“Tesla Motors’ lineup of all-electric vehicles — its existing Roadster, almost certainly its impending Model S, and possibly its future Model X — apparently suffer from a severe limitation that can largely destroy the value of the vehicle.
If the battery is ever totally discharged, the owner is left with what Tesla describes as a “brick”: a completely immobile vehicle that cannot be started or even pushed down the street.
The only known remedy is for the owner to pay Tesla approximately $40,000 to replace the entire battery. Unlike practically every other modern car problem, neither Tesla’s warranty nor typical car insurance policies provide any protection from this major financial loss. ”
The article continues:
How To Brick An Electric Car
A Tesla Roadster that is simply parked without being plugged in will eventually become a “brick”. The parasitic load from the car’s always-on subsystems continually drains the battery and if the battery’s charge is ever totally depleted, it is essentially destroyed. Complete discharge can happen even when the car is plugged in if it isn’t receiving sufficient current to charge, which can be caused by something as simple as using an extension cord. After battery death, the car is completely inoperable. At least in the case of the Tesla Roadster, it’s not even possible to enable tow mode, meaning the wheels will not turn and the vehicle cannot be pushed nor transported to a repair facility by traditional means.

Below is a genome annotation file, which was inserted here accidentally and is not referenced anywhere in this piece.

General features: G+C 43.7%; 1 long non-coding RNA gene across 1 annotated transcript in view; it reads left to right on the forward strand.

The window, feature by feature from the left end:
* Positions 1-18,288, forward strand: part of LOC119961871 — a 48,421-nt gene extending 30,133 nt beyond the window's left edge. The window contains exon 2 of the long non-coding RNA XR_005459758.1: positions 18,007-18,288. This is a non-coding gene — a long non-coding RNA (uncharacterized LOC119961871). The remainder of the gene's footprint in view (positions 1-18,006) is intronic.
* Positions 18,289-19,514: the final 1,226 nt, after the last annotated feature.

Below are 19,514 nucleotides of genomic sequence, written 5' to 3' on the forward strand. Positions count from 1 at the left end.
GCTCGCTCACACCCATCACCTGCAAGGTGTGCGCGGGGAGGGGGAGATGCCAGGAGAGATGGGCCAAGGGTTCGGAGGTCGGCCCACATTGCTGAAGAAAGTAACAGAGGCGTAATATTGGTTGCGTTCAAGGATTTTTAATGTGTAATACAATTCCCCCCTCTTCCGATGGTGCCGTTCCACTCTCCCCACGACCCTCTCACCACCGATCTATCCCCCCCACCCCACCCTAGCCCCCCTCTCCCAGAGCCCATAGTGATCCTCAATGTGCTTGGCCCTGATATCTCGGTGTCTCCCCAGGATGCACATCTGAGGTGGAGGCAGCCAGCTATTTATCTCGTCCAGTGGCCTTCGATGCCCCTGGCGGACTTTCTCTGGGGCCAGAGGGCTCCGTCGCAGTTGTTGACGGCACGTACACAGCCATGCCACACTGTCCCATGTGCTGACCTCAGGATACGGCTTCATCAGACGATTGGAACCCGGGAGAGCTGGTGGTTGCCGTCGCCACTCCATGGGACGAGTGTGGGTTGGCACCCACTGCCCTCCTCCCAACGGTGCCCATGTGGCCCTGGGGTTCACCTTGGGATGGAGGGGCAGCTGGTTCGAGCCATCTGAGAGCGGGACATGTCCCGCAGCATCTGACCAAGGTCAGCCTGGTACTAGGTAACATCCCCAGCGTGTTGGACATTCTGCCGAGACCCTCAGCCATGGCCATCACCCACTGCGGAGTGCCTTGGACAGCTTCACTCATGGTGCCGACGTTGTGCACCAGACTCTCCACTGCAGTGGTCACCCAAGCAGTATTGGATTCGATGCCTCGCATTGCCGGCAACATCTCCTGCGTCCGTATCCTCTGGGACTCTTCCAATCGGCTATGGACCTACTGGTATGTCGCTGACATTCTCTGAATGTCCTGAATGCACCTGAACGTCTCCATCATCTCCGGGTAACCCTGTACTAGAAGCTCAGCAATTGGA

The amount of time it takes an unplugged Tesla to die varies. Tesla’s Roadster Owners Manual [Full Zipped PDF] states that the battery should take approximately 11 weeks of inactivity to completely discharge [Page 5-2, Column 3: PDF]. However, that is from a full 100% charge. If the car has been driven first, say to be parked at an airport for a long trip, that time can be substantially reduced. If the car is driven to nearly its maximum range and then left unplugged, it could potentially “brick” in about one week. Many other scenarios are possible: for example, the car becomes unplugged by accident, or is unwittingly plugged into an extension cord that is defective or too long.
h/t to Popular Technology
This seems to be a problem exclusive to lithium-ion battery technology, not lead-acid systems. Seems to me that all that is needed is a master kill switch for the mains. I’d rather reprogram my radio and other gadgets than spend $40k on a new battery pack.